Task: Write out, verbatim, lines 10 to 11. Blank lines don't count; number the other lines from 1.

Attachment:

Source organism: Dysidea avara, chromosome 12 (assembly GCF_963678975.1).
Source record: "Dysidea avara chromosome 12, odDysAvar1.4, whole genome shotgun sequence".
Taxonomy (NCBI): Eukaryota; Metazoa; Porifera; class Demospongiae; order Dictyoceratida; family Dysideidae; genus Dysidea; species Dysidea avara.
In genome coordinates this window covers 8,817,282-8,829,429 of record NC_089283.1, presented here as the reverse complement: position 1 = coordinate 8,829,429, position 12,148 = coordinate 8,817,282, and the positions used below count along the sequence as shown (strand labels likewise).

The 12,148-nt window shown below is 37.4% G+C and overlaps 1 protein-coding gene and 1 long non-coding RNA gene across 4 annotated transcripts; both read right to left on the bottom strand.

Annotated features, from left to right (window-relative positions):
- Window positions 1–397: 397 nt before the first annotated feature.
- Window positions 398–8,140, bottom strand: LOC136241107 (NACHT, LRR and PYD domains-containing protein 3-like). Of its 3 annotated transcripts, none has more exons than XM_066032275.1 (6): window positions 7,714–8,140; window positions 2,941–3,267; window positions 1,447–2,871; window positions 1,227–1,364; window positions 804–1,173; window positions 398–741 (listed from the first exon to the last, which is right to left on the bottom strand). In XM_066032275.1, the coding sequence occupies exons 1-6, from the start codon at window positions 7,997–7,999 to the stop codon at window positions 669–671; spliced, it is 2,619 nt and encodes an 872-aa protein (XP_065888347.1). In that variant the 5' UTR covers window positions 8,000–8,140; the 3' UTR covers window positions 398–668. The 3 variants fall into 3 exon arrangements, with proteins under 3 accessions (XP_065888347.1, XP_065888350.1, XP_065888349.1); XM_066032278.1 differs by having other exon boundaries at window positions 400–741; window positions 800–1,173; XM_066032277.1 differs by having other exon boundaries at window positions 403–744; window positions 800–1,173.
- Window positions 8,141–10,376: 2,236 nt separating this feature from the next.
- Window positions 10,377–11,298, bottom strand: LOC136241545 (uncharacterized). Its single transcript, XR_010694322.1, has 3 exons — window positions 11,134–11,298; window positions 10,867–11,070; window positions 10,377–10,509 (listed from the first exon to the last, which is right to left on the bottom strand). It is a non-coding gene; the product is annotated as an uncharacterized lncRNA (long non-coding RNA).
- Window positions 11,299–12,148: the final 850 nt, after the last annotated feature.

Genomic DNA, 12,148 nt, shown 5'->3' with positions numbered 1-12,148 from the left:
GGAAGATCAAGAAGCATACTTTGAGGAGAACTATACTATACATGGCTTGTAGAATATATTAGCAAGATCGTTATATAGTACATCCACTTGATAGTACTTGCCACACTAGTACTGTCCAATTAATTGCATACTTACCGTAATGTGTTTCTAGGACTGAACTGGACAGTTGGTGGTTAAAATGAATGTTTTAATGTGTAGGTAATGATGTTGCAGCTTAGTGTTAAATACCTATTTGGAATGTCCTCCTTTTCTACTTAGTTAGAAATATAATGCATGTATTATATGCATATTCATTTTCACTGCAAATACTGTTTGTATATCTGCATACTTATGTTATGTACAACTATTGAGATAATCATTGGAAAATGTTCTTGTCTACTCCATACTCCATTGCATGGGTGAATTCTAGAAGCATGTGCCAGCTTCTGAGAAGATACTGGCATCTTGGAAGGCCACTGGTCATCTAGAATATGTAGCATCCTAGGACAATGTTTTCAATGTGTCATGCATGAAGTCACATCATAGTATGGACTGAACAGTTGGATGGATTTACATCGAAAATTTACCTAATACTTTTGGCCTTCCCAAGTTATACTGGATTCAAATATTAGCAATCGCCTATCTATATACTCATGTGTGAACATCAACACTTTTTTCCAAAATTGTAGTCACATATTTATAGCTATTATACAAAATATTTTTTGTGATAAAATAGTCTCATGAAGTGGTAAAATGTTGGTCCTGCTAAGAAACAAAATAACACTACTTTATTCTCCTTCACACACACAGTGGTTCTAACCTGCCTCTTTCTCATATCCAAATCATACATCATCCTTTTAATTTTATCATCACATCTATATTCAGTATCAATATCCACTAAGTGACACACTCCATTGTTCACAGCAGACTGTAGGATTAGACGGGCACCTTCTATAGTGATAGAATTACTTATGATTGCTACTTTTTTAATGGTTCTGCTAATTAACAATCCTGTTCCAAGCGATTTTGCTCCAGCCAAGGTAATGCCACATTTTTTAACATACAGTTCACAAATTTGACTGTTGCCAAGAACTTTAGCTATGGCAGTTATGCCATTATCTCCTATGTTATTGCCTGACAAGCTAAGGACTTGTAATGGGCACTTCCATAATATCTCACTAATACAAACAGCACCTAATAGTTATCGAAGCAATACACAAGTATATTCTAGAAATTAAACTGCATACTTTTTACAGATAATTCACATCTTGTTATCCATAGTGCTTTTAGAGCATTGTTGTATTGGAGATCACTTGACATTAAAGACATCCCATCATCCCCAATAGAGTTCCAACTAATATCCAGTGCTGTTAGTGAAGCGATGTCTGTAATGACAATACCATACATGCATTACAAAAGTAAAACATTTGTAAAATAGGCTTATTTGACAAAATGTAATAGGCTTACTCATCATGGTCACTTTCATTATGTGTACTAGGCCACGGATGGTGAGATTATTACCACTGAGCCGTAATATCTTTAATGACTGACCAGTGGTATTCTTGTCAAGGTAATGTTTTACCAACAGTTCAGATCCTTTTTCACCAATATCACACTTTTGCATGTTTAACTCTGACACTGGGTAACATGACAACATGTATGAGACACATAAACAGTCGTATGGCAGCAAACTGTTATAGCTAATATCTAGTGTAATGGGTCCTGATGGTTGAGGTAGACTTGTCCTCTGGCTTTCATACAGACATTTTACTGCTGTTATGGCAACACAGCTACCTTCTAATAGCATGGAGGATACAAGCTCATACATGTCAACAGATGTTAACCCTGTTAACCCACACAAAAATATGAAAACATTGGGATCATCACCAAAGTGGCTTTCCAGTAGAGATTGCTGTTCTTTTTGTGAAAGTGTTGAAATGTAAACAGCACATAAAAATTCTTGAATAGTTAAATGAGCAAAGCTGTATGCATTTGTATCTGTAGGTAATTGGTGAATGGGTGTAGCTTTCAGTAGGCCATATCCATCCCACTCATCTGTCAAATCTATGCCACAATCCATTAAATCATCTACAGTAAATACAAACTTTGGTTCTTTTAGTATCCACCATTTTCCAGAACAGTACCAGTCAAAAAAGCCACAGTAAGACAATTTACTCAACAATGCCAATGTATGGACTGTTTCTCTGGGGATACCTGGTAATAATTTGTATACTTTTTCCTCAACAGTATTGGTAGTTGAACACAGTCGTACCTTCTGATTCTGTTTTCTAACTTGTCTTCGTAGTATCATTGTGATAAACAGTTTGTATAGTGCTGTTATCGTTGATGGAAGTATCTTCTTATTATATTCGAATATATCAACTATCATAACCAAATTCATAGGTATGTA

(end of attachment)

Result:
- Window positions 10,377–11,298, bottom strand: LOC136241545 (uncharacterized). Its single transcript, XR_010694322.1, has 3 exons — window positions 11,134–11,298; window positions 10,867–11,070; window positions 10,377–10,509 (listed from the first exon to the last, which is right to left on the bottom strand). It is a non-coding gene; the product is annotated as an uncharacterized lncRNA (long non-coding RNA).
- Window positions 11,299–12,148: the final 850 nt, after the last annotated feature.